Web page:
Russian efforts to have NATO bless the SCO are also contrary to NATO’s interests and values, as well as the interests of Central Asian states. Although the SCO has conducted large-scale anti-terrorist exercises for several years, it is Russia, rather than other members, who is most intent on converting it into a primarily defense-oriented organization. It also has tried to use the SCO to gain support for such insupportable initiatives like the recognition of Abkhazia and South Ossetia. Although Central Asian Governments value the SCO for its benefits allowing them to collaborate to impress their views upon Russia and China and for the benefits they receive from those two larger states, they have shown no inclination to convert the SCO into a fundamentally military organization as Russia apparently wants.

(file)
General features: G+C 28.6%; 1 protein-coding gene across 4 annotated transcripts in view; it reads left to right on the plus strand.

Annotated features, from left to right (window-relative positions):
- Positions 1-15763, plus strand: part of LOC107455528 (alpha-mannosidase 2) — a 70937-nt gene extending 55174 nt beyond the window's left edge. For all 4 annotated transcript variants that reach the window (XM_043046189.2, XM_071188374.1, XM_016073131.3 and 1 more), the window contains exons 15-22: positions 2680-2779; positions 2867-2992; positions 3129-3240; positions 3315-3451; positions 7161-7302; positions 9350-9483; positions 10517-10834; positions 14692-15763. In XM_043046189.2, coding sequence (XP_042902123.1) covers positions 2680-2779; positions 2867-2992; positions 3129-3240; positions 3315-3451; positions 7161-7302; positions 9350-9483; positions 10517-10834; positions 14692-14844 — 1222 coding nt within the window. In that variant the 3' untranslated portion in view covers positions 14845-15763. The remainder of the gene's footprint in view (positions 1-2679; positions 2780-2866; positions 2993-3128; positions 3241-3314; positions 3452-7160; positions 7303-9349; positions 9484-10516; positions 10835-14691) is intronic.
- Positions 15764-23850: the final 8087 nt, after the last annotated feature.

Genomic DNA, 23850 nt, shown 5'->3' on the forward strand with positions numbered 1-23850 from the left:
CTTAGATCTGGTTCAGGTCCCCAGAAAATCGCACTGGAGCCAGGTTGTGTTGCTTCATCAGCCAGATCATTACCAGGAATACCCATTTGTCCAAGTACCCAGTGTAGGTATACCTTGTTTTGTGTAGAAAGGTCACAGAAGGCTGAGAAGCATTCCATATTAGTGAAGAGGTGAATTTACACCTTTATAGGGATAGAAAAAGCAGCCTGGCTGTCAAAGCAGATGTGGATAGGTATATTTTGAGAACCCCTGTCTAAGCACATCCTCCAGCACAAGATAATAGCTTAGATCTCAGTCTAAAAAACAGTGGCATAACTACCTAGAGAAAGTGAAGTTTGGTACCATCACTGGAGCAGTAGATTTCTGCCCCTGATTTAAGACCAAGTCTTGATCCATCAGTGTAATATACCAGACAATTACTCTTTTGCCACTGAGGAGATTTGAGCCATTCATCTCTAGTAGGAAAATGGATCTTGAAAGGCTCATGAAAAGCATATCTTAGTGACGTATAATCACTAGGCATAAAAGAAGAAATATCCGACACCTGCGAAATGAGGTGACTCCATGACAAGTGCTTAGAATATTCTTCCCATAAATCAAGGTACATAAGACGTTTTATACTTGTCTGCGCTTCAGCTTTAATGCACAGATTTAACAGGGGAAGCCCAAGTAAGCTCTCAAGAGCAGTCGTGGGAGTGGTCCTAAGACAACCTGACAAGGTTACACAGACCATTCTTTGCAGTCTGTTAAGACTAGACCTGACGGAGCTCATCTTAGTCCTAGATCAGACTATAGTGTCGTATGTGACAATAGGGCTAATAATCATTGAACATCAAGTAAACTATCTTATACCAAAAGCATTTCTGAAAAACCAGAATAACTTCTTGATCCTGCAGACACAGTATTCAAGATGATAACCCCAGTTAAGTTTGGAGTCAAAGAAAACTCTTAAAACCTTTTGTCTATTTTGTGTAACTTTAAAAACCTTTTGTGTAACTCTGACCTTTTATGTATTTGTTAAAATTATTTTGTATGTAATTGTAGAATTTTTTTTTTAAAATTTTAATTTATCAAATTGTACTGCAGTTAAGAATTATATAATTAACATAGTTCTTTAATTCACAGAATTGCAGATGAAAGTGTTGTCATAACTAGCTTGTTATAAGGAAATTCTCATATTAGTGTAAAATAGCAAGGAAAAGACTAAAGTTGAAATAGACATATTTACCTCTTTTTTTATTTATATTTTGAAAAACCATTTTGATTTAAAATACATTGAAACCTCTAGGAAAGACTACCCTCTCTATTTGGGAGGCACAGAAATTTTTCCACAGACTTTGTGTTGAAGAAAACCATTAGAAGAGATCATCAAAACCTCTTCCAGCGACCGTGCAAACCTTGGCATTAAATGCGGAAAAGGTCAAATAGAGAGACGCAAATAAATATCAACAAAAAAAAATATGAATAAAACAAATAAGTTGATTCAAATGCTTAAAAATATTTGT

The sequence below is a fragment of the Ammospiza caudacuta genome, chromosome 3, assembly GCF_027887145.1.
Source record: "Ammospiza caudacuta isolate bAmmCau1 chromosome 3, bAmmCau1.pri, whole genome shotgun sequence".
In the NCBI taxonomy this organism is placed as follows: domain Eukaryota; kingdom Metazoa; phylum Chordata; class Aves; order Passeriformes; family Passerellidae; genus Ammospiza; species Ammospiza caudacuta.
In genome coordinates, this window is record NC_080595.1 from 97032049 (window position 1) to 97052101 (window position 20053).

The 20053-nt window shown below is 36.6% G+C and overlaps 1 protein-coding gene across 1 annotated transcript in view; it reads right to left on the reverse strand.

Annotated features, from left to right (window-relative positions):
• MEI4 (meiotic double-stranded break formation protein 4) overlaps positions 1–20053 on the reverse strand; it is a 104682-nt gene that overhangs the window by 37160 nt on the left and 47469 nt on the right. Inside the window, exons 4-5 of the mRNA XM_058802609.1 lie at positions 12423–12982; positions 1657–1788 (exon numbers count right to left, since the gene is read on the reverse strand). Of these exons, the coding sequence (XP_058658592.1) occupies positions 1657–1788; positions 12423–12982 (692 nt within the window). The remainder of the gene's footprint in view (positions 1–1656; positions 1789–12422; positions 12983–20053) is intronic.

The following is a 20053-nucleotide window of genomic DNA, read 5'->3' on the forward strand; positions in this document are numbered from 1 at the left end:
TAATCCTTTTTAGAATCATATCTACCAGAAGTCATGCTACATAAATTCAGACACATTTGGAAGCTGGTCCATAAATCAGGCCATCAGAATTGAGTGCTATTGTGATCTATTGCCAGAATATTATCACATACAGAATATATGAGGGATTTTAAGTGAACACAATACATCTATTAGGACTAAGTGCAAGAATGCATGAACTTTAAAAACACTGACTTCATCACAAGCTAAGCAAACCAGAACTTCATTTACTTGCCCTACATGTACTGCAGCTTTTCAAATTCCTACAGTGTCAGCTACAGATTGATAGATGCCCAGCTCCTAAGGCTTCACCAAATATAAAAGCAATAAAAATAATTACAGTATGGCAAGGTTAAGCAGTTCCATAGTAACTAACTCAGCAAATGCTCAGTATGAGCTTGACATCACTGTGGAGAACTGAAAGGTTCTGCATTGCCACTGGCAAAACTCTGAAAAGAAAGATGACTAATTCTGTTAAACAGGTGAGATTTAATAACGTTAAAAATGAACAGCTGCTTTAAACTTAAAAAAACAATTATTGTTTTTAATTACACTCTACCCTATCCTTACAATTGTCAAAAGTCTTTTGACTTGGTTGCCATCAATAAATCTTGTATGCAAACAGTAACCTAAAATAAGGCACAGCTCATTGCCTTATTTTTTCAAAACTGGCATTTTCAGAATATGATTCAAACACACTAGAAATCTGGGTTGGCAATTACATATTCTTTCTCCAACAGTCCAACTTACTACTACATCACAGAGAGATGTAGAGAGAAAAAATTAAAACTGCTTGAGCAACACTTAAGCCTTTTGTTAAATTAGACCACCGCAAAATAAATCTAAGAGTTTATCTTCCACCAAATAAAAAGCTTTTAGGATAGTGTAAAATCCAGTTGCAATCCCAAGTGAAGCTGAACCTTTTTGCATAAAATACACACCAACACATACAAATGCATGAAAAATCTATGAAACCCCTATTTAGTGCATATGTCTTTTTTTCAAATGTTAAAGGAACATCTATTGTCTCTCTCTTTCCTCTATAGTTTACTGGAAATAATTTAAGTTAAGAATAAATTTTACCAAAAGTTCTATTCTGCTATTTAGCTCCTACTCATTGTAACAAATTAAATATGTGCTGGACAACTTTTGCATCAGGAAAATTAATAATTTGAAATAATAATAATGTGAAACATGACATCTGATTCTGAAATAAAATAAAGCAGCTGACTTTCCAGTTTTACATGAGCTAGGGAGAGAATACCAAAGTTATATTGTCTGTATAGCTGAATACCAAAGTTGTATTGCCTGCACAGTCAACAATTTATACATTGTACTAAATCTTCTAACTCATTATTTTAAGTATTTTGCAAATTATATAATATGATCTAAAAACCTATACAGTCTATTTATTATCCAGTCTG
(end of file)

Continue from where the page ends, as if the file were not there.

CONCLUSIONS: Under the circumstances, for NATO to sanction the SCO as a defense organization on a par with it when it has done nothing to contribute to the war effort in Afghanistan - and Russia has, on the contrary, striven to hamper it - makes little sense. For NATO to decide to approve the SCO or the CSTO as legitimate defenders of Central Asia on a par with it in view of Russia’s contempt for Central Asian sovereignty and obstructive demands concerning cooperation with NATO in Afghanistan, would not only prevent NATO and the Central Asian states from working together according to their own calculations, but it would also be a serious mistake. Such a decision would only subordinate the necessity of genuine cooperation against the Taliban to the requirements of Russia’s overall political agenda that is decidedly out of sync with the deepest and most vital interests of Central Asian states.